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  1. Texecom's are fantastic, but not for a Beginner / Novice. For smart phone control you will need a Smartcom, for SMS a Com2400, You can also fit a speech module. Texecom does have the advantage of a Full Wireless Keypad, but personally, I prefer to fit a wired version and see it alive. Same with the bell, much nicer to be alive. But plan for a world of pain as a beginner. Pyronix have a good reputation, much simpler and cheaper. Some kits also come with a WiFi Module Included. You can also get a wireless setting station or just use the Remote controls. I beleive you can also fit a wired full display Keypad to the enforcer if you wish. I would suggest you go with the Pyronix Enforcer. p.s. Have you considered getting a professional installation quote, because it may just not be worth the hassle doing it yourself. It's more likely to be done right and you have a channel of recourse if it fails to perform. Hope this helps. Ian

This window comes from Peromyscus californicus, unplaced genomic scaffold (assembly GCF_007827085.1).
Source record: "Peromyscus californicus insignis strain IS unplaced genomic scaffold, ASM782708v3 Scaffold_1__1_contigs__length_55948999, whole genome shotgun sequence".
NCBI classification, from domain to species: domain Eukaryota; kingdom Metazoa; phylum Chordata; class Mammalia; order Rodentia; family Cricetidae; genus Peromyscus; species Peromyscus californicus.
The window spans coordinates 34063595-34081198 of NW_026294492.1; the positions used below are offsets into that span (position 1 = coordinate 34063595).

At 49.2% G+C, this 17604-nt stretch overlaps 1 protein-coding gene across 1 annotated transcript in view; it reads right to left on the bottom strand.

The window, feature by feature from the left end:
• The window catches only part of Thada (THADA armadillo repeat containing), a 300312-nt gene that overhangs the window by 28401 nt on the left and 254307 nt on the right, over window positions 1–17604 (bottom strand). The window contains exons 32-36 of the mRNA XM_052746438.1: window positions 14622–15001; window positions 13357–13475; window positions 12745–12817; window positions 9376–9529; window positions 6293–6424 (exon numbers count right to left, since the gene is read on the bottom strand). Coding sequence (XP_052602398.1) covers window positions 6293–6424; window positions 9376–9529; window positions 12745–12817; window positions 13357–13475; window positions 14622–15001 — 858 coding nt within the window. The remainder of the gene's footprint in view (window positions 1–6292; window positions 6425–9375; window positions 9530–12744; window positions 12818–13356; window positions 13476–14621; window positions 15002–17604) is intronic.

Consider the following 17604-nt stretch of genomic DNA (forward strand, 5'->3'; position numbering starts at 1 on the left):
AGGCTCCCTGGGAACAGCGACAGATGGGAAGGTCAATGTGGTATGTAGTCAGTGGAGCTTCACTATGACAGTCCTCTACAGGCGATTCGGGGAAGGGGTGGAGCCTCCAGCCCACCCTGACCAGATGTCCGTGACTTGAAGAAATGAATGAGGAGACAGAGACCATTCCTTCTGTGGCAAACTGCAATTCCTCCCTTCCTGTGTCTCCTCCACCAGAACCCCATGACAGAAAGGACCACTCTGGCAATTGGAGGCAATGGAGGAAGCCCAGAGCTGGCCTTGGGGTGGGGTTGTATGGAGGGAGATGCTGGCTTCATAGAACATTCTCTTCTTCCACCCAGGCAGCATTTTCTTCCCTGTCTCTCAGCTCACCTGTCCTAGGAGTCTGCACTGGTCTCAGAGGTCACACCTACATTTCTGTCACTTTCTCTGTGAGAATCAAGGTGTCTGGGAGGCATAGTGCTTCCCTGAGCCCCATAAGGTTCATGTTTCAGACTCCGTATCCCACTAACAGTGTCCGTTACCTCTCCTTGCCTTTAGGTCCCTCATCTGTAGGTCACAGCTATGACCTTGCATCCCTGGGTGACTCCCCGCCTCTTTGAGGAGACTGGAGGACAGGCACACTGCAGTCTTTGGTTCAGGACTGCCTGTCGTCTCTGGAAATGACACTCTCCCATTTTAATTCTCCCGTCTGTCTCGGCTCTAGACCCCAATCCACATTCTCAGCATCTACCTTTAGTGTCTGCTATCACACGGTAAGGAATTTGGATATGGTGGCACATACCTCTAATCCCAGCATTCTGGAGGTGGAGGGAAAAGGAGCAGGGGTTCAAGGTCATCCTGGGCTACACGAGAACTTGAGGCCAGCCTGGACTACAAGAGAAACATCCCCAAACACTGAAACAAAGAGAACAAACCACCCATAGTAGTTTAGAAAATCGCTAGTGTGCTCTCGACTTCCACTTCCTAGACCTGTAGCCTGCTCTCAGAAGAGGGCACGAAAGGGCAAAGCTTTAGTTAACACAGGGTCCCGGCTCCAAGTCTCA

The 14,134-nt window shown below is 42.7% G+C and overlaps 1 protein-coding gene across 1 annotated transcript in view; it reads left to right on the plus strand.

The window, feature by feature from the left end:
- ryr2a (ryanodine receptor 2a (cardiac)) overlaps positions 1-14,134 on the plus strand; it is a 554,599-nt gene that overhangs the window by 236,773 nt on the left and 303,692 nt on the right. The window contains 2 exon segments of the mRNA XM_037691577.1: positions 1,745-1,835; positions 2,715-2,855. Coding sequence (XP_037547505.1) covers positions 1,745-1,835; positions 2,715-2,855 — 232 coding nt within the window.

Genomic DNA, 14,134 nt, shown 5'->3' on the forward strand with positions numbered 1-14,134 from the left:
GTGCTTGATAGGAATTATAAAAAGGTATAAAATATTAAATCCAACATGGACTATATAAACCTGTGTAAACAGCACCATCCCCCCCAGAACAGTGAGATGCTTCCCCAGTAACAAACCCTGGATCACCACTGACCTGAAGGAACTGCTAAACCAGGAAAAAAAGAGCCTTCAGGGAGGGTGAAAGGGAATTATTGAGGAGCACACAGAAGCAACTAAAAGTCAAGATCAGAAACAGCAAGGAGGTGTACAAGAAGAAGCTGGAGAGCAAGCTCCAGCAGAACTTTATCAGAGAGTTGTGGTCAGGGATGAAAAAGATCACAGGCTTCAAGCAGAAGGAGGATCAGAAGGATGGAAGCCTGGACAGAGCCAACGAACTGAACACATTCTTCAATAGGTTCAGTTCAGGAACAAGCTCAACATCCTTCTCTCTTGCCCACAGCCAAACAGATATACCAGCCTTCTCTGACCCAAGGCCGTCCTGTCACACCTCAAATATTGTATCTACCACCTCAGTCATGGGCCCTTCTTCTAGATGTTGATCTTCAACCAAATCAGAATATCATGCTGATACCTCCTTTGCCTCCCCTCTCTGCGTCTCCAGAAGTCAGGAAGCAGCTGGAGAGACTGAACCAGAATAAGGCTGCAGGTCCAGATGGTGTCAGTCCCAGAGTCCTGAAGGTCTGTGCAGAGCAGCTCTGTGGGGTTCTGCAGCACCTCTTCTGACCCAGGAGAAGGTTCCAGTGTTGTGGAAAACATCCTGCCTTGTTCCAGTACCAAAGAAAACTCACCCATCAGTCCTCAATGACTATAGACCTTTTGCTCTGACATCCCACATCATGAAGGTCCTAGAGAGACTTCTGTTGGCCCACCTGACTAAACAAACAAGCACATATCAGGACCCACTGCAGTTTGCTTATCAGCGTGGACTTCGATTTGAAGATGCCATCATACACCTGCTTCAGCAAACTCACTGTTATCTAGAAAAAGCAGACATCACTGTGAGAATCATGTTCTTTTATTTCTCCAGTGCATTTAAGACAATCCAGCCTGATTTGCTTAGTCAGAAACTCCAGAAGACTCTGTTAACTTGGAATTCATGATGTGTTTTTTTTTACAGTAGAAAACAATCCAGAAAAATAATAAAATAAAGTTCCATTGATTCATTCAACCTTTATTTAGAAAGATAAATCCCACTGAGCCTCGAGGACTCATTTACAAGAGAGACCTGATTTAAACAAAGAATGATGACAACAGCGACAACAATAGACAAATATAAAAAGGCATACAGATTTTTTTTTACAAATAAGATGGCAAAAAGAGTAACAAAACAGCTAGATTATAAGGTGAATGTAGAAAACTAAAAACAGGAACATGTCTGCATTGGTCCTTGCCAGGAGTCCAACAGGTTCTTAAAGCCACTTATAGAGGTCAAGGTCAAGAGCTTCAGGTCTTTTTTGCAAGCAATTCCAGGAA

2. This question brought back some memories. I started playing with alarms when I was about 5 years old, started with disassembling a Yellow AND Black Bike Siren that made Police, Ambulance and fire sounds(Anyone remember these?). Being a bit of a hoarder, I still have bits of it. If you are new to electronics, then 555 timers are a great starting point. 556 is a dual version. Also LMC555 and TS555 are CMOS low power versions, so you can use batteries and they will last ages, if you get the circuit right. Your other friend in discrete logic is the HEX Schmitt Trigger CD40106B. You can make timers, clocks, latches, sirens and lots more with these. However, In today's world, you really need to be looking at uC like Atmel & PICs. You can buy an Arduino Micro Pro with a ATmega32U4 for under £5 and has enough processing power to sink a small battleship. At the DIY level, you would need very few parts to build a good alarm system, you can add a £3 ESP8266 to it, and you would have a Wifi enabled system.(But you will need to get good at coding and that's a good skill to have.) On a professional level, alarm systems have a little more to their design than just logic. Most alarms today, used ADC's on there I/O and measure the circuit resistance to be able to detect Tamper, Alarm and Faults. Also components like EMI Filters, ESD and Surge Suppressors. Watchdog and Current Monitoring. On top of this is a whole load of Firmware, Software and Testing. Hope this helps.